LARAPINTA TRAIL TREK CODE
The Larapinta Trail Trek Code was developed as an initiative by LTTS to encourage self-guided and independent hikers and trekkers to minimise their impact on the Larapinta Trail. Help us protect and preserve this magnificent trail by adopting the code and applying these light impact principles during your trek.
LTTS would like to thank Parks and Wildlife NT for their
contribution to the development of the code
A Quick Overview
The Larapinta Trail has been walked by thousands of people and is loved by even more. Each year the trail grows in use and popularity. Its popularity is also it's greatest threat as the trail is beginning to show the negative impacts of high use during the peak season.
As a private business we cannot do much to control hiker impacts but we can encourage and educate hikers to minimise their impacts on the trail by adopting the light impact principles set in the Larapinta Trail Trek Code. The code is specific to the Larapinta Trail and is based on extensive experience on the ground by our team who have been walking the Larapinta Trail since 2004. The 10 codes reflect the most serious or common problems we have identified on the Larapinta Trail.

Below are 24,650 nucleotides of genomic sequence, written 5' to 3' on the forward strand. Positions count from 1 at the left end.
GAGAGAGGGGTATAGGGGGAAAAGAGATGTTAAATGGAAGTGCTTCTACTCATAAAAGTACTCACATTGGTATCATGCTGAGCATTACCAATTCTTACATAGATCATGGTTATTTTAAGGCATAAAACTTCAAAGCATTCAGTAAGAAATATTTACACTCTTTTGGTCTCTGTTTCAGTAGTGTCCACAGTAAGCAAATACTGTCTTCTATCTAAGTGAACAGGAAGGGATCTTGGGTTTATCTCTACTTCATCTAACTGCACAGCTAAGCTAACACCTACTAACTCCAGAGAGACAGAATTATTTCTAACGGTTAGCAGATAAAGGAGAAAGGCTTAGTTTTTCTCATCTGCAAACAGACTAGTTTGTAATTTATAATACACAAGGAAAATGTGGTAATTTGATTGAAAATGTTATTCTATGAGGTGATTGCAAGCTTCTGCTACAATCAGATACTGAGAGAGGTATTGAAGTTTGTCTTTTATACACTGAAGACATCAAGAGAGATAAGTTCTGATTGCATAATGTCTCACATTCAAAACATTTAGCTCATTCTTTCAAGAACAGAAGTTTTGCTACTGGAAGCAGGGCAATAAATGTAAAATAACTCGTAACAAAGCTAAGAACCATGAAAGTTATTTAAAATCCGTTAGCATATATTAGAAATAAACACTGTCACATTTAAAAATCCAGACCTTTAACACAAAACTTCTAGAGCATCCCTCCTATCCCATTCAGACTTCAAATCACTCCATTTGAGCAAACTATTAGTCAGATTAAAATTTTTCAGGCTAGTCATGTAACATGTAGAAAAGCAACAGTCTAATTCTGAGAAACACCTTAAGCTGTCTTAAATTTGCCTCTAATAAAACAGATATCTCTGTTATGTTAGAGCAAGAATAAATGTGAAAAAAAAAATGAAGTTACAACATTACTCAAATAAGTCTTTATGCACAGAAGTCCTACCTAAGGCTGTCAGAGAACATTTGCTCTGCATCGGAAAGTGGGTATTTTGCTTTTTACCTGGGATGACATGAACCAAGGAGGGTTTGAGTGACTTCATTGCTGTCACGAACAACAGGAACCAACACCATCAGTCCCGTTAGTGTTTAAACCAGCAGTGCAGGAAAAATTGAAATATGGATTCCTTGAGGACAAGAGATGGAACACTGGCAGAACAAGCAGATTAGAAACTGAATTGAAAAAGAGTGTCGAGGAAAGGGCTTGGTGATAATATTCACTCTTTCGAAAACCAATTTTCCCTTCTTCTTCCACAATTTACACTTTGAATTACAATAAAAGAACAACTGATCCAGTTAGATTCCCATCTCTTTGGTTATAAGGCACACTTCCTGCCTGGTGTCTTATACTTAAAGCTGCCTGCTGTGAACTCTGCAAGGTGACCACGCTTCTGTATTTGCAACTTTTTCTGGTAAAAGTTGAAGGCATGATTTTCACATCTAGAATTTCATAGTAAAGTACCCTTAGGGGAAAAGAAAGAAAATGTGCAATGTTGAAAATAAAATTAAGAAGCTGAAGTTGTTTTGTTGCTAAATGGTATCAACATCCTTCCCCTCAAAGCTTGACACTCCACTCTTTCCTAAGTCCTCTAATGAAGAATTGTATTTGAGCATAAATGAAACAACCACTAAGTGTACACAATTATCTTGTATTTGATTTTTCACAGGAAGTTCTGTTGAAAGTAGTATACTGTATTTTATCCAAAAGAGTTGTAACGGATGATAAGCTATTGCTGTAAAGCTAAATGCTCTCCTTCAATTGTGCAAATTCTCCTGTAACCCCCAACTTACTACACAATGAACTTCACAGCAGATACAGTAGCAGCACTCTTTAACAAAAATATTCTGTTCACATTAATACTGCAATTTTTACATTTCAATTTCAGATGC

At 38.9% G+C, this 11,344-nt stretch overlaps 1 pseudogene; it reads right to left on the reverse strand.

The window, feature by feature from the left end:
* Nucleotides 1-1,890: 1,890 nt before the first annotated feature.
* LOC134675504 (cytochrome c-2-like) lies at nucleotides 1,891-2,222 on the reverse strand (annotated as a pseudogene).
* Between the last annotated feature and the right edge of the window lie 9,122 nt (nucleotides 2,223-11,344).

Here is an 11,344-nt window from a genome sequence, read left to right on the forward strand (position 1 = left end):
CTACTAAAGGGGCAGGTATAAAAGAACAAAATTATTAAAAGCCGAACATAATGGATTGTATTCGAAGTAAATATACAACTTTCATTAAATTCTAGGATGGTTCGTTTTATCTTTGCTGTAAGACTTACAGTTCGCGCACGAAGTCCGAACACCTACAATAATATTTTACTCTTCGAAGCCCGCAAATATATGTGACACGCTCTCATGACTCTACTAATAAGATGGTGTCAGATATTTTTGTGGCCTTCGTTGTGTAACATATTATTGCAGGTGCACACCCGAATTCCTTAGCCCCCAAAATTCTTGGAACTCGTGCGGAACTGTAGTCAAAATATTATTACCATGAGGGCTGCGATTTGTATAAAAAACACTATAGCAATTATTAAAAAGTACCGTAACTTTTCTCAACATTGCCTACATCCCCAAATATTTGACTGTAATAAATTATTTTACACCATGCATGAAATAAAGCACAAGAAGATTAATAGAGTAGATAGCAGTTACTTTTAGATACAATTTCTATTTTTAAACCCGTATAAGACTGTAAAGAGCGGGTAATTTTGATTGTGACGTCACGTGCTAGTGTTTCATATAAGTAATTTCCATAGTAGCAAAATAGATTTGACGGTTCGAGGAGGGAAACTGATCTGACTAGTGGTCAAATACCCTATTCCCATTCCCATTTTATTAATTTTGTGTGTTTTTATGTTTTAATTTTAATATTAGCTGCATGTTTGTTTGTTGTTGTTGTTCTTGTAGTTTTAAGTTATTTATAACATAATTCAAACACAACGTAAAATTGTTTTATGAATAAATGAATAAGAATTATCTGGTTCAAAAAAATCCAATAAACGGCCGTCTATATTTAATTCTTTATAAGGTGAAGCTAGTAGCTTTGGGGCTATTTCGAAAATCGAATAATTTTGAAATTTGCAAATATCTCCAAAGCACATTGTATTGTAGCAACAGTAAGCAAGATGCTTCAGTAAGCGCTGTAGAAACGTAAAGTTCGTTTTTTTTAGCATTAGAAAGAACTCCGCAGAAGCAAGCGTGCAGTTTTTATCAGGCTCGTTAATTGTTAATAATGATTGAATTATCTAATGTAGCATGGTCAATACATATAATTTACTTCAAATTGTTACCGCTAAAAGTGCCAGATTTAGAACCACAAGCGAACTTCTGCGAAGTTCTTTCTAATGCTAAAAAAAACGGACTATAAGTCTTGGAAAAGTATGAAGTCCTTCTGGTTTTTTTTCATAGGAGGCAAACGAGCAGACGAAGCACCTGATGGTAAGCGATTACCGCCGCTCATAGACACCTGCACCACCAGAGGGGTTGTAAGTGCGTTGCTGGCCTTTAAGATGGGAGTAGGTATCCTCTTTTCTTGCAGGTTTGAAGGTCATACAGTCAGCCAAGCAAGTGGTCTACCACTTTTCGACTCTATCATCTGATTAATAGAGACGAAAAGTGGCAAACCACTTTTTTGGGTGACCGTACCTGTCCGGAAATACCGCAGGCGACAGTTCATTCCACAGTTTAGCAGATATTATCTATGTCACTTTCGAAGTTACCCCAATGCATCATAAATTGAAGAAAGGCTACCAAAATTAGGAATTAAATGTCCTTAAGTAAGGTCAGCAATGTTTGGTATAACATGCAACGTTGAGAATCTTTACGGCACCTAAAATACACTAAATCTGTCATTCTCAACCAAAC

In the next couple of weeks in Jan 2018 we will expand on each code (a page per code) and progressively add more info, descriptions, tips, ideas and useful links relating to each code and how you can practically apply the code during your trek on the Larapinta Trail.
Useful Links for Light Impact Hiking
Leave No Trace - Australia (External Link)
1. No Open Fires. Stove Fuel Only
2. Dispose of Rubbish Properly
3. Dispose of Human Waste Properly
4. Use Drinking Water Wisely
5. Protect the Waterholes
6. Use Trail Etiquette
7. Help Protect the Natural Ecosystem
8. Respect Aboriginal Culture & Heritage
9. Keep Groups Small
10. Be Prepared
Download the Larapinta Trail Trek Code
THE LARAPINTA TRAIL TREK CODE
No Open Fires. Stove Fuel Only
Do not have any open fires on the
Open fires are not permitted along the Larapinta Trail regardless of size. Open fires on the Larapinta Trail are prohibited by Territory law and punishable by fines.
Fuel Stove use is permitted (Gas / Liquid Fuel Only)
Dispose of Rubbish Properly
Don't dump, litter, bury or burn rubbish along the Larapinta Trail, regardless of size.
Use the rubbish facilities in the national park or carry out all of your rubbish - Pack it in, Pack it out. Also note that dingoes and other scavenging wildlife will dig up buried rubbish.
Dispose of Human Waste Properly
Bury or pack out all human waste properly.
Use basic trail (and social) etiquette and practices when peeing and pooping on the Larapinta Trail or anywhere else where there are no toilet facilities. Always carry a small trowel and bury human waste and toilet paper at a minimum depth of 150mm and go at least 100m away from streams and waterholes.
Use Drinking Water Wisely
Do not waste or use water unnecessarily.
Use the precious drinking water only for core essentials- hydration, cooking, basic hygiene and health care. DO NOT use the trailhead tank water for washing clothes and bathing.